Author - Nina Cordoba

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My interests are varied and I'm likely to write anything from funny to poignant to informational, so my blogs are organized by topic. Just choose your favorite topic on the left. I'd love to hear from you in the comments section or go to Contact and email me privately if you like. Thanks for coming by!

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7/12/2016 9:26:09 PM

Interview with Actress Susannah Jones

From becoming an actress in the Big Apple to love with her leading man.


I'm sooo jazzed about my new audio books, mostly because I found awesome actress-narrator Susannah Jones. It's no easy task for a narrator to interpret characters in a way that satisfies the author. After all, we've often lived with these characters in our heads for years. Yet, Susannah made them come to life in a way that's even better than I imagined.

 In fact, I was so impressed by her, I asked her to do an interview for my blog, mostly so I'd have an excuse to ask her questions that would have been none of my beeswax otherwise. (See how crafty I am? Shhh... Don't tell her about my ulterior motives. I'm sure she'll never see this.)

Okay, Susannah, I'm trying to figure out how an awesome narrator is made so the scientists I keep tied up in my basement can do some reverse engineering and clone you. What's your origin story?

 I was born in St. Petersburg, FL. My mom was a copy-writer at an award winning ad agency she ran with three other women. My dad is a book critic, previously of the St. Petersburg Times, then Newsweek, which morphed into what is now The Daily Beast.

Raised by two literary parents and surrounded by books, I developed a love of literature early on. I also have a younger brother who is sort of my polar opposite—he was the athlete in the family. I was always interested in performing arts—first ballet, then musical, then Shakespeare, and now pretty much anything and everything I can get my hands on. Although I will say that I don’t dance very much anymore!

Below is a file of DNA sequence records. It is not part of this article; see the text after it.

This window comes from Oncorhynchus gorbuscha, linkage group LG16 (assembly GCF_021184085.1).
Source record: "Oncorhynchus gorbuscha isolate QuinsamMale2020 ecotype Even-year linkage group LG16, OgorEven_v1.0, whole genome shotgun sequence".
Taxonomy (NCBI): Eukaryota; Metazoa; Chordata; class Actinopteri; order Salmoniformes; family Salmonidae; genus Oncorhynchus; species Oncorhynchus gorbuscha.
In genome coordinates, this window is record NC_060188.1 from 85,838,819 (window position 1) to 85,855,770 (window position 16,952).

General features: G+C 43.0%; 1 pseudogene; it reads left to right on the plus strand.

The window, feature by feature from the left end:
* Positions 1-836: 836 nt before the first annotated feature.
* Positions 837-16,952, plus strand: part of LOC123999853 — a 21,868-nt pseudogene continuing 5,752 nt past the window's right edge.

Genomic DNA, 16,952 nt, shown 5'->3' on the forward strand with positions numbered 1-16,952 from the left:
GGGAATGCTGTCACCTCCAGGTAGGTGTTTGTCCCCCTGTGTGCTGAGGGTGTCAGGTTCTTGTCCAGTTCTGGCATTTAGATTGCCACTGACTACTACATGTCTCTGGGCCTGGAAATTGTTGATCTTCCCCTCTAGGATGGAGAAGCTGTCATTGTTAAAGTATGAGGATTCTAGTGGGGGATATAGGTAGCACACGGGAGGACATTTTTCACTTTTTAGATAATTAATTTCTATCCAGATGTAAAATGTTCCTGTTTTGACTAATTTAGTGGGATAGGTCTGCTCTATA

Any relationship tidbits you want to share with us? Is there a guy/girl in the picture? (We romance writers are required by law to ask that question.)

I am with a great guy that I met last summer performing in Shakespeare’s Twelfth Night. He’s an actor and a poet. He played Sebastian and I played Olivia, who are lovers in the play. It's my first “show-mance”! 

Okay, that's really romantic. How did you find out you were into each other in real life?

You know when you start talking to someone and the repartee is electric and natural and exciting? And then the person is really handsome on top of that? That's how it was when I met Jay Ben at the beginning of our contract for Mainestage Shakespeare last summer. He was so smart and witty and it didn't hurt that I got to watch him lift a lot of wood beams while he was helping build our set.

I was dating someone else at the time, but that came to an abrupt stop about three weeks in. A week later, all the actors were having one of our regular Saturday night parties and a friend of ours (who, it turned out, we had both confessed our crushes on each other to), orchestrated an opportune meeting on the driveway of our actor house.  Because we were a little tipsy, we ended up lying down on the driveway (it's a miracle we didn't get run over).